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Students beware of cGrid

Written by Dave Horvath @ 12 Mar 2007 7:13 User comments (22)

Students beware of cGrid There's a new beast in the war pit against internet piracy, and it's name is cGrid. Developed by a group called Red Lambda, cGrid is set to be a very real threat to P2P file sharers everywhere. Although still in its infant stage and with its sights focused on Universities, its a technology that should have many P2P people a bit wary.
cGrid is a proprietary technology that has a unique way of monitoring packet level transmissions and decided whether or not packets being sent back and forth from specific MAC addresses on a network are participating in things like bit torrent, FTP, Usenet and other venues commonly known for illegal activities. That's not all though, it can also instantly boot said offender from the network with little to no workaround for getting back on. This new technology obviously has groups such as the RIAA and MPAA rejoicing as the newest wonder tool to hit the market.

cGrid's developers describe the technology as, "the industry's most advanced P2P and file-sharing mitigation technology. It uses undisclosed techniques to monitor and record traffic at the packet-level and also uses proprietary behavioral analysis to determine whether individual users are participating in illegal file sharing. It monitors local networks and keeps historical logs on users according to their MAC addresses. In this way, cGrid can also monitor private file sharing such as that done with invitation-only FTP servers and other normally closed networks."

The monitoring tool is currently targetted at the industries largest known offenders, American Universities, where illegal downloads are known to be rampant and prohibition of such activities are often too lax on the part of the University Administrators. The University of Florida, the place where cGrid was initially developed, has been monitoring student dorms since 2003 with some success. Reports from the administrators there state that warnings issued to students suspected in illegal downloads have been enough to disuade repeat offenders. They stated that of the students caught in the act, only 10% of those students were caught again.

Red Lambda and the RIAA would both rejoice if they were able to pursuade Congress to mandate cGrid to be used in all Universities, however with the stiff cost of both installation and yearly maintanence ($1,000,000 and $250,000 respectively) may keep their dreams from coming to fruition.

The executive vice president of the Association of American Universities, John Vaughn stated that the cost of implimenting such a system is prohibitively expensive and there are also concerns on infringing on student's privacy who may be otherwise using their creativity to develop the next cutting-edge technology.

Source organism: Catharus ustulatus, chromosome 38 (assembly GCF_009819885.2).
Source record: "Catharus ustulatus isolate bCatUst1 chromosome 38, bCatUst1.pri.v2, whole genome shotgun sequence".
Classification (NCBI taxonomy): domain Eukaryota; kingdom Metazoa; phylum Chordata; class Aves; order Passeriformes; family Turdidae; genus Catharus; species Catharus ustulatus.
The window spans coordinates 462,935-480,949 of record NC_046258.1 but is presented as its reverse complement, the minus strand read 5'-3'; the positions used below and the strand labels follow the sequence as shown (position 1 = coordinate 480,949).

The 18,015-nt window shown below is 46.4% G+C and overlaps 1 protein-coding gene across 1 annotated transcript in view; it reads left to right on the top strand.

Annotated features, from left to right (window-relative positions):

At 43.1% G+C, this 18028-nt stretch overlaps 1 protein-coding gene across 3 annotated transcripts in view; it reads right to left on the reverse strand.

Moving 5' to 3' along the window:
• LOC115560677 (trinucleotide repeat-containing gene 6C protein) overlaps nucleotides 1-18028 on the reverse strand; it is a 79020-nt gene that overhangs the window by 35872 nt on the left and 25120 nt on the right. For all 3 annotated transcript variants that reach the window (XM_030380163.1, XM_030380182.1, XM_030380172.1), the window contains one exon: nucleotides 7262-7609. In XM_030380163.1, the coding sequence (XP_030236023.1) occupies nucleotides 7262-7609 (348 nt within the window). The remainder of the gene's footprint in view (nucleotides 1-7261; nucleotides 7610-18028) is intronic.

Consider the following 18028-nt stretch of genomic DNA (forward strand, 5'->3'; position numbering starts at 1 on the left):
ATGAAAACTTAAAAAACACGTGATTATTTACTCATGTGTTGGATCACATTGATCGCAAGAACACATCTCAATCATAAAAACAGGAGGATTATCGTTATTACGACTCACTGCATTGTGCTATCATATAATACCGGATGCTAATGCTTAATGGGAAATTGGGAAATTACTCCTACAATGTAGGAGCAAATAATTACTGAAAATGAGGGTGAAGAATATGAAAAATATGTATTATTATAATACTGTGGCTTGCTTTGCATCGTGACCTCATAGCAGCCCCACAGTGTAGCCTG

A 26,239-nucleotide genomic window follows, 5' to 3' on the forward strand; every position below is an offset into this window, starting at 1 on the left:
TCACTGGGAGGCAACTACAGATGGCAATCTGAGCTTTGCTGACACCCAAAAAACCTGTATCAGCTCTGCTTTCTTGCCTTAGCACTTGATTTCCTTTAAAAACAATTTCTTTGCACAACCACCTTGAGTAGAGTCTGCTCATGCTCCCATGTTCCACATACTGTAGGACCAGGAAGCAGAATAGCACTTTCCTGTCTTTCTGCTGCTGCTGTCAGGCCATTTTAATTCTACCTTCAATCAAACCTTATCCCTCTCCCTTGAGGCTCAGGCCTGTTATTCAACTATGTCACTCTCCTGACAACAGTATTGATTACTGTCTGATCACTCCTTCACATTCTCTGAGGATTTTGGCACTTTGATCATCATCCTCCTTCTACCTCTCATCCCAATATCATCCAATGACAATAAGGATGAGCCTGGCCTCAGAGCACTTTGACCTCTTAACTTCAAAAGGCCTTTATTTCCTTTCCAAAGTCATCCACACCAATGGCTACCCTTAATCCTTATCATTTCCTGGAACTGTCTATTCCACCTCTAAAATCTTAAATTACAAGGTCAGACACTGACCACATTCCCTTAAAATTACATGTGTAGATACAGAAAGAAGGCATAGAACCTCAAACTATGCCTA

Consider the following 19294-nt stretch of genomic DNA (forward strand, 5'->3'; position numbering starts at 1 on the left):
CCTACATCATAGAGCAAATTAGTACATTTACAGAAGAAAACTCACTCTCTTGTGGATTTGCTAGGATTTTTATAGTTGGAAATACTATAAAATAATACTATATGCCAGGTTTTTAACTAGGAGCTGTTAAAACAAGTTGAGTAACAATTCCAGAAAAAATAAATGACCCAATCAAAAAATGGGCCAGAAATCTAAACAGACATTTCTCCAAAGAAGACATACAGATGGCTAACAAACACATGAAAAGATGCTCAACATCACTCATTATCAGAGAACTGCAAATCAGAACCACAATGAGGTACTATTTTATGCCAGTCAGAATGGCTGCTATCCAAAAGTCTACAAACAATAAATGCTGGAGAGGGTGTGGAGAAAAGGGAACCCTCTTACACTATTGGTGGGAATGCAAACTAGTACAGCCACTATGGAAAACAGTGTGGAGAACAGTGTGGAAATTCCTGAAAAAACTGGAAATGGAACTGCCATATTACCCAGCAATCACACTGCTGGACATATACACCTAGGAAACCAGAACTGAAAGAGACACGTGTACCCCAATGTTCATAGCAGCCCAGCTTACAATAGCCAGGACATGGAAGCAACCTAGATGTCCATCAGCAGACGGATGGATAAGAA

ARS Technica

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22 user comments

112.3.2007 07:20

stiff cost of both installation and yearly maintanence ($1,000,000 and $250,000)
Yeah, waste the money of the society to catch someone who want to just share their stuff ?

... freaking RIAA-mob...

How about if we go to these Red Lambdas main office and beat them with a baseball bats, right fellas ?

212.3.2007 08:07

Frankie and Mr. Fish are willing to do what it takes for the family.

312.3.2007 08:08

although this app does sound a bit frightning, they will ultimately lose the battle. As soon as this baby rolls out, hackers will easily devise a way to disguise your address from it.

Plus, the maintenance fees are a bit steep, but honestly that is pocket change for the RIAA... we all know how rich they are from screwing every artist they employed.

A bunch of idiots, why don't they spend the money and airlift some food and medical supplies to Africa?

412.3.2007 08:12

Hang on, they expect a university to spend $1million to help protect RIAA assets?

That's like me asking you to buy new lock for my house! WTF?

512.3.2007 08:58

enemy in disguise

612.3.2007 09:19

What's so ridiculous about asking someone else to buy a lock for your house? Geez... I'd gladly buy locks for my neighbor's place-So long as I keep a key, heheheheh.

712.3.2007 10:22

Well hello there Big Brother.

812.3.2007 10:49

Why are they always called, "Big Brother". Why not "Big Sister". Oh I forgot. I'm not being politcally correct.

912.3.2007 11:36

if congress mandates the usage they really shouldn't have to pay the million... maybe i'll get congress to make people give me money too :D

1012.3.2007 13:36

What a freakin' waste of money. $1 million just to have it installed. That is insane! Just wait until someone comes out with a way to get around this lol. Or better yet, students get teachers or something else important banned from the network by spoofing their MAC address with an important computers.

If done right it would boot the real computer off the network and wouldn't allow it back on as the "cGrid" would ban that MAC address.

1112.3.2007 13:38

shoundnt a IP blocker keep cGrid out?

1212.3.2007 14:03

IP blockers generally block IPs not MAC (hence the name). There are seperate programs that can hide your MAC address. This is important since MAC addresses are unique to each NIC (or however you connect). If they just tracked IPs there wouldn't really be a threat.

1312.3.2007 14:25

ok can you recamend a mac hider program?

1412.3.2007 14:43

ok but if your sharing a file that you created like an unreal tournament level which is perfectly leagle then if they track you then how will it know what files your transfering? if I send you a file and its mine and then they come after me and they cant find one that fits then they'll just say I deleted the evadence and whos the courts going to believe me (a gamer in a tyedye tea shirt) or the guy in a 2000.00 suit. see if they cant catch the file then they shouldnt be allowed to make adsumptions of whats being transfered........and if they(RIAA and such) wanted to stop it(downloading) they would step up and pay the tab for the install and updates for this program see thats called mittagating damages... something thats not been done by any of them....

1512.3.2007 16:47

I agree with mystic, but I have on question. Can't they track what we're sharing? I heard that when the RIAA busts people, they charge on a per-song basis. e.g.: $1.00 per song downloaded illegally.

1612.3.2007 16:47

I'm betting this will get shot down before it ever gets installed. This packet sniffing solution is a blatant invasion of privacy. What about online banking, or ANY purchase you make over the internet. That private financial information will also be obtained by this. Even if it does get implemented, The first user that sues them will put an end to them.